The chapters are broken up into shorter sections, some amenable to a single lesson or day of work, others requiring multiple days, given the depth of the lessons. Each section ends with problems in four categories: Basic Practice (the easiest problems), Further Practice (definitely a bit more work), Maths@Work (word problems just as challenging as the aptly named Challenging Word Problems of the elementary series), and Brainworks (sometimes too hard for Mom but worth trying if no one is crying). The so-called Revision Exercise (test) at the end of each chapter is at the level of the Further Practice and Maths@Work level. Aside from the Brainworks problems, all the answers for the problems are in the back of the book. If you desire worked solutions (and so far, I’m good without), there are Teacher’s Guides available, which include other teaching assistance, activities, and a breakdown of lessons and timing.
An additional workbook is available for each level, providing some extra practice as well as more problems at the more challenging level. Unlike the traditional workbook, these don’t provide a place to do the problems, making them more of a reusable problem bank. I assign some of these at the end of each chapter, before the revision (test). The number I assign depends on how well he’s handling the material — some sections just require more practice than others. Generally, these workbook problems are more challenging than the textbook ones. They are broken down into sections called Basic Practice, Further Practice (both a bit more involved than the same-named section in the text, it seems), Challenging Practice (and it generally lives up to its name), and Enrichment (excellent problems that we don’t get to most of the time). As with the text, answers are in the back, but solutions require the Teacher’s Edition of the workbook. I’d strongly suggest the workbook to supplement all learners, with the Teacher’s Edition on the shelf if a parent is a bit math wary and wants guidance on the trickier problems.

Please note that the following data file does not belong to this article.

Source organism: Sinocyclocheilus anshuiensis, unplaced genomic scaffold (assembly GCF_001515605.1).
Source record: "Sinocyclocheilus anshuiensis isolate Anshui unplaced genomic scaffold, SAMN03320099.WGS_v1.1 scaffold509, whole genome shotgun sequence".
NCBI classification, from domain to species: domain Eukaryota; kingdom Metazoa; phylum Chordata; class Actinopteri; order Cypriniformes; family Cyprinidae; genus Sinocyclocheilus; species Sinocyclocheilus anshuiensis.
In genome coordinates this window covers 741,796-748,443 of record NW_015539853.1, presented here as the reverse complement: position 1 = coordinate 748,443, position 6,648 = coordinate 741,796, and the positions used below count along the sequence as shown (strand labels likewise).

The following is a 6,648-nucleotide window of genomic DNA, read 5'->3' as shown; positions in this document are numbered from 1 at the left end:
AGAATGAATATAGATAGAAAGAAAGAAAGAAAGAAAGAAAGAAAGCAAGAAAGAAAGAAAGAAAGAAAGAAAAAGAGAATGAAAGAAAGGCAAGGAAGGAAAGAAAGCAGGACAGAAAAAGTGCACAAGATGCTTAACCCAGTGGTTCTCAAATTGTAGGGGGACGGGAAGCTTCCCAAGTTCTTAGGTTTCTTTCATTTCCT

The strengths of the elementary level of Singapore Math continue at the secondary level. The pace is swift, which is excellent for the mathematically talented child but could be overwhelming for others. The problems in the text at the secondary level are far more challenging that what is in the workbooks for the elementary level, but on par with the Challenging Word Problems books. (I’ve not used the Intensive Practice books at the elementary level, which are designed to increase the challenge at their respective levels.) The depth we’ve encountered thus far is also impressive. Math is not taught via algorithm but by deep understanding, which, in my opinion, is by far the superior method. It is applied, not simply in one-step word problems, but across the sciences and into the work world. Math lives in these books, with all its complexity and beauty there for the learning.
The downside to the Discovering Mathematics series? If one isn’t math-comfortable, these could be a challenge to teach. That said, for the math-uncomfortable, these are an excellent way to build a new relationship with math. I know that throughout teaching even the elementary level of Singapore Math to my boys, this math-comfortable mom moved from number capable to number savvy. I’ve said before that I believe that math is best taught rather than learned solo. Discussion is part of the process, and many times, I’ve had a child teach me and correct me, thus delighting the child and enlightening me. (For more on thoughts about strong mathematics programs, read my post, Math Matters.)
We’re early in our exploration of this four-level series, and I’ll post again as we move through the program. I’m hoping we continue to enjoy Discovering Mathematics over the next several years, allowing us continuity with a strong mathematics educational program.
As always, I only review what we’ve used, and I never accept compensation of materials or money for my reviews.